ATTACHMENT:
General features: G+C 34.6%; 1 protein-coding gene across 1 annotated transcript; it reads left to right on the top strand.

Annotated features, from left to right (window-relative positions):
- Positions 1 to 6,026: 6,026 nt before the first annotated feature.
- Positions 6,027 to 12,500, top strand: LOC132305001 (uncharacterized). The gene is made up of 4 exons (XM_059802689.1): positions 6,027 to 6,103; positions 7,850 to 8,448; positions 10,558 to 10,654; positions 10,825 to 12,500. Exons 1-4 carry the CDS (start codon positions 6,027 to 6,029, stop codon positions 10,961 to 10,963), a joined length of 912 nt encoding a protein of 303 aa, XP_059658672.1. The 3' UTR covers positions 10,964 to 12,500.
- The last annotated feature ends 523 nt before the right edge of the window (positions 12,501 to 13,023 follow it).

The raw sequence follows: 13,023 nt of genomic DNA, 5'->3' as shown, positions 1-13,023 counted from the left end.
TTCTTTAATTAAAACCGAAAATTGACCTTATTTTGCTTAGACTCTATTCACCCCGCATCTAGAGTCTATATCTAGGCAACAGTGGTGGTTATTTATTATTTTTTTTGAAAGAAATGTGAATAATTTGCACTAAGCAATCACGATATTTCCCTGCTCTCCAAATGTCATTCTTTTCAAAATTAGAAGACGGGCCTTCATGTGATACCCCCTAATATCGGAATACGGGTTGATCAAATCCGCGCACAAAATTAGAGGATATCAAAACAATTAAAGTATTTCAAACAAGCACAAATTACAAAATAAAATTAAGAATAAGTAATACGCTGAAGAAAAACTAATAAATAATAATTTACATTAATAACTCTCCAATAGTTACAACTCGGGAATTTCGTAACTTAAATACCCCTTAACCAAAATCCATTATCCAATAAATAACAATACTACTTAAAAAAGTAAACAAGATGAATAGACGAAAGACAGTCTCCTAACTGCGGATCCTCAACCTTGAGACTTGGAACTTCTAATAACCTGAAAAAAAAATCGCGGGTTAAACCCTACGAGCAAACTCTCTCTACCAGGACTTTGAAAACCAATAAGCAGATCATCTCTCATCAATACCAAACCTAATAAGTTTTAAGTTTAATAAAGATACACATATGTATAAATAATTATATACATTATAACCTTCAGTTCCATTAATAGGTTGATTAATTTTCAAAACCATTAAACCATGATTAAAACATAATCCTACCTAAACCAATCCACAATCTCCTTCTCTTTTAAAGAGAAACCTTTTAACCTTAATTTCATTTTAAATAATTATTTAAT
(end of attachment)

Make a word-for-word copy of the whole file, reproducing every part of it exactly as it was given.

General features: G+C 34.6%; 1 protein-coding gene across 1 annotated transcript; it reads left to right on the top strand.

Annotated features, from left to right (window-relative positions):
- Positions 1 to 6,026: 6,026 nt before the first annotated feature.
- Positions 6,027 to 12,500, top strand: LOC132305001 (uncharacterized). The gene is made up of 4 exons (XM_059802689.1): positions 6,027 to 6,103; positions 7,850 to 8,448; positions 10,558 to 10,654; positions 10,825 to 12,500. Exons 1-4 carry the CDS (start codon positions 6,027 to 6,029, stop codon positions 10,961 to 10,963), a joined length of 912 nt encoding a protein of 303 aa, XP_059658672.1. The 3' UTR covers positions 10,964 to 12,500.
- The last annotated feature ends 523 nt before the right edge of the window (positions 12,501 to 13,023 follow it).

The raw sequence follows: 13,023 nt of genomic DNA, 5'->3' as shown, positions 1-13,023 counted from the left end.
TTCTTTAATTAAAACCGAAAATTGACCTTATTTTGCTTAGACTCTATTCACCCCGCATCTAGAGTCTATATCTAGGCAACAGTGGTGGTTATTTATTATTTTTTTTGAAAGAAATGTGAATAATTTGCACTAAGCAATCACGATATTTCCCTGCTCTCCAAATGTCATTCTTTTCAAAATTAGAAGACGGGCCTTCATGTGATACCCCCTAATATCGGAATACGGGTTGATCAAATCCGCGCACAAAATTAGAGGATATCAAAACAATTAAAGTATTTCAAACAAGCACAAATTACAAAATAAAATTAAGAATAAGTAATACGCTGAAGAAAAACTAATAAATAATAATTTACATTAATAACTCTCCAATAGTTACAACTCGGGAATTTCGTAACTTAAATACCCCTTAACCAAAATCCATTATCCAATAAATAACAATACTACTTAAAAAAGTAAACAAGATGAATAGACGAAAGACAGTCTCCTAACTGCGGATCCTCAACCTTGAGACTTGGAACTTCTAATAACCTGAAAAAAAAATCGCGGGTTAAACCCTACGAGCAAACTCTCTCTACCAGGACTTTGAAAACCAATAAGCAGATCATCTCTCATCAATACCAAACCTAATAAGTTTTAAGTTTAATAAAGATACACATATGTATAAATAATTATATACATTATAACCTTCAGTTCCATTAATAGGTTGATTAATTTTCAAAACCATTAAACCATGATTAAAACATAATCCTACCTAAACCAATCCACAATCTCCTTCTCTTTTAAAGAGAAACCTTTTAACCTTAATTTCATTTTAAATAATTATTTAAT